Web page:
Especially in this era of anonymous banking—automated tellers, bank-by-phone or personal computer—it’s a good idea to get to know your banker personally. While a friendly banking relationship is unlikely to change a major loan decision, knowing your bank officer on a first-name (or even a last-name) basis can be very helpful.
For example, if you give your bank as a credit reference, the last thing you need is for the officer to not recall your name. Also, having a personal relationship can help when you’re seeking to resolve an error or improve some banking process.
What to do: Invite the banker to visit your company at least once a year, schedule an occasional lunch and periodically send promotional material to the bank.
Smart Credit Moves
They believe it’s better business to apply for credit only when it’s really needed, also figuring they are better off negotiating interest rates each time they take out a loan.
While it’s true such negotiations may save a few points, consider the even bigger advantage of taking out a line of credit: There’s no need to apply for a loan each time there’s a cash-flow crunch—a process that can take weeks, if not longer. And when you suddenly experience a cash crunch, you’ll want that cash infusion promptly.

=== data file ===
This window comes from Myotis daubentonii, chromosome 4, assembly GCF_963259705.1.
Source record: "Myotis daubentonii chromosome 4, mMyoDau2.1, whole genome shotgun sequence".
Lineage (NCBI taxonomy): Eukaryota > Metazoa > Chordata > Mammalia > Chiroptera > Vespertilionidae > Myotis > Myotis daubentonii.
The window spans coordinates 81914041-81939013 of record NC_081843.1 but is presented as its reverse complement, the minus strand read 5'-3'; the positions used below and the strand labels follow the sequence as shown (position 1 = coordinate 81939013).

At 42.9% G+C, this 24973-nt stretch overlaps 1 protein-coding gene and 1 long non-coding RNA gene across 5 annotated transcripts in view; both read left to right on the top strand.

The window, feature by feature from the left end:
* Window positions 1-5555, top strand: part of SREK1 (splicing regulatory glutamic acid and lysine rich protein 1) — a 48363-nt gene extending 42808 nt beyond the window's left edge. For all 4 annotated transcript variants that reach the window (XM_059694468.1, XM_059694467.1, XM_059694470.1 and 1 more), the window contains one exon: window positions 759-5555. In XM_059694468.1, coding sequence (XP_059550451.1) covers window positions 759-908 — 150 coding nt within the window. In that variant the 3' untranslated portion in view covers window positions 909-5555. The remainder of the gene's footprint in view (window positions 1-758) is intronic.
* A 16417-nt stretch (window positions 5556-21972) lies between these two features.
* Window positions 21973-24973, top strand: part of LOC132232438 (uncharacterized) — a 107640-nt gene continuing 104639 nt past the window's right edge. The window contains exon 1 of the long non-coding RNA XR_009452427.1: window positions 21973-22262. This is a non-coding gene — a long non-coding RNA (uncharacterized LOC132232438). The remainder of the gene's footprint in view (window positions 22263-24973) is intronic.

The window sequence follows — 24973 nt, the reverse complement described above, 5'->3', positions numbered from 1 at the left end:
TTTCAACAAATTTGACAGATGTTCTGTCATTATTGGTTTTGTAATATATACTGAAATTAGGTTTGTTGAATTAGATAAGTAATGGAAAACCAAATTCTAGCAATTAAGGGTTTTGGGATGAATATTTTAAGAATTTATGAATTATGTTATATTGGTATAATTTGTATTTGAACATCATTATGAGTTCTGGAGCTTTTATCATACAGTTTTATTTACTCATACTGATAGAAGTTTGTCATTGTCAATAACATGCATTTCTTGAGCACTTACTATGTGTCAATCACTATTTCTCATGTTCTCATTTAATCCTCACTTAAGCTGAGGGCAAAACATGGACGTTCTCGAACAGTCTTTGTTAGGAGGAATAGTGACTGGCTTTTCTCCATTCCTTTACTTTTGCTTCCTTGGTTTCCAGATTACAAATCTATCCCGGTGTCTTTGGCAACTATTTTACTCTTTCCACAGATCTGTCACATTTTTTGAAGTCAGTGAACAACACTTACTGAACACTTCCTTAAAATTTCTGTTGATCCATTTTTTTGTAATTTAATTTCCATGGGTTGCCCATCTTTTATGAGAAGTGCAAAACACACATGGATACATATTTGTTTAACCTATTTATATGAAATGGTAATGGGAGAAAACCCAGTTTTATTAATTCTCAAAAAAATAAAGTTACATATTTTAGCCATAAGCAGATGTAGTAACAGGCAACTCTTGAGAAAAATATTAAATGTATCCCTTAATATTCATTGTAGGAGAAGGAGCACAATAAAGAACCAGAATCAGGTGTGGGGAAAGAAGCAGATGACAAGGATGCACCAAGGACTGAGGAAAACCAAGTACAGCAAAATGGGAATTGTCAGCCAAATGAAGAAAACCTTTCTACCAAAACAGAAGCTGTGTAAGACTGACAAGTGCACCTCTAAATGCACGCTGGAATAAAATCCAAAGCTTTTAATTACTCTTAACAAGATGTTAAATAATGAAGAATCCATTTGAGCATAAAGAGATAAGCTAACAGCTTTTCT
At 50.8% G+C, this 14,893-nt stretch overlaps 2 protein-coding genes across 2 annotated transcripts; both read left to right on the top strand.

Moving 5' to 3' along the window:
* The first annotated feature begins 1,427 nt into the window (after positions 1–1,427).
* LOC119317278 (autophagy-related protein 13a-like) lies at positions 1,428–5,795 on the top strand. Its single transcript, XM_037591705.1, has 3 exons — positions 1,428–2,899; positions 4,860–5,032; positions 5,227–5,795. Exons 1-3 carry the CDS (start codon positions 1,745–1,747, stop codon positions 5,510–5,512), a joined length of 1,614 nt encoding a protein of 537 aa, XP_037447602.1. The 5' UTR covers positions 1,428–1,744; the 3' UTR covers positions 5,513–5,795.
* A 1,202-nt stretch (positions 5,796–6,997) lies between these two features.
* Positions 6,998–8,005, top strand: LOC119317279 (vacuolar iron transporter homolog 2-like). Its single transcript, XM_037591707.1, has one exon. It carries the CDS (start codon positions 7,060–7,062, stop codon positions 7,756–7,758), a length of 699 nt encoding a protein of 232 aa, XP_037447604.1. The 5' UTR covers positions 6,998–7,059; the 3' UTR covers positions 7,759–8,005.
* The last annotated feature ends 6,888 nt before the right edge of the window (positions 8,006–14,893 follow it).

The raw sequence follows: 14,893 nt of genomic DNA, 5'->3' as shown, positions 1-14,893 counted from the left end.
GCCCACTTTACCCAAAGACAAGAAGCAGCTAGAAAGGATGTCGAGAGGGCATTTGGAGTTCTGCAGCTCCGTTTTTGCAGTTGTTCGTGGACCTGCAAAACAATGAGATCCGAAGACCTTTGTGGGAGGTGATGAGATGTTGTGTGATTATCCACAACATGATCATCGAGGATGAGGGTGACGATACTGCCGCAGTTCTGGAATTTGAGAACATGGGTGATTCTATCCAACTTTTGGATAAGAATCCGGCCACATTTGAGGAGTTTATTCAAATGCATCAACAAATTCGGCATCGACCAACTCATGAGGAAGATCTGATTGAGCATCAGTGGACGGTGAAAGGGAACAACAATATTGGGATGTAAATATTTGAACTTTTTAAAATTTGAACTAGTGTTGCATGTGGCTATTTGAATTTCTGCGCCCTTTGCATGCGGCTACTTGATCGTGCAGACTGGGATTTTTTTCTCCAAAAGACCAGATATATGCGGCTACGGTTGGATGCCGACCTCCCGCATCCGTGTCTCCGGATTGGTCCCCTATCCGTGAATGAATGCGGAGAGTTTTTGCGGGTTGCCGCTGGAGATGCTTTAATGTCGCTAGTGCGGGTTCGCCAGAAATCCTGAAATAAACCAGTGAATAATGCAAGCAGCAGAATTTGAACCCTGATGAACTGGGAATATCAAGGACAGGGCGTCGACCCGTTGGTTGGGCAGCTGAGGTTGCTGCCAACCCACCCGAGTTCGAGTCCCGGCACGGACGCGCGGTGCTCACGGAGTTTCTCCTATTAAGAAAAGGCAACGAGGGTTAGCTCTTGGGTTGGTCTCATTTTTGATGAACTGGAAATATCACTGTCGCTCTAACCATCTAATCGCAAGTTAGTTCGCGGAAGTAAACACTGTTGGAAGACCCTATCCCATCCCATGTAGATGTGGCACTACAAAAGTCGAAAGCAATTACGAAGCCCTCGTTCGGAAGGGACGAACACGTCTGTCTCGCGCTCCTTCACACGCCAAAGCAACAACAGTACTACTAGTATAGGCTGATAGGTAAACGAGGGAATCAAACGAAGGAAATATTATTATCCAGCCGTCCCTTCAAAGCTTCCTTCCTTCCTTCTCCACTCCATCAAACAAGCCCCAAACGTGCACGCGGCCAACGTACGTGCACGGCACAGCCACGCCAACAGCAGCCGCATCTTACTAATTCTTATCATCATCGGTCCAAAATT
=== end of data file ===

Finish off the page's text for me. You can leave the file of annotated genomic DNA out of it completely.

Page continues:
Timeliness Pays Off
Well, maybe not. Consider these reasons why paying on time may be a financially better idea.
If you’re prompt, you’d be in a better position, when faced with a cash emergency, to ask the supplier for a favor.
When your supplier raises prices—and that’s inevitable—your on-time payments can provide some leverage for an exception or at least a delay of the increase.
Go for the Sweep
Think of it this way: What if, instead of punishing mistakes, you rewarded employees for reporting mistakes that, when uncovered quickly and corrected, provided an illuminating lesson which benefited the company.
Still sound crazy?
Well, look at it this way: If managers punish mistakes, smart employees would hide them and the company would feel their negative effects for a long time. But if the company encourages each person to acknowledge any mistakes as soon as they’re discovered and corrected, the negative financial consequences would be short-lived. “We learn from our mistakes,” the old adage goes. So why not issue a reward for the most valuable business lessons learned from such errors.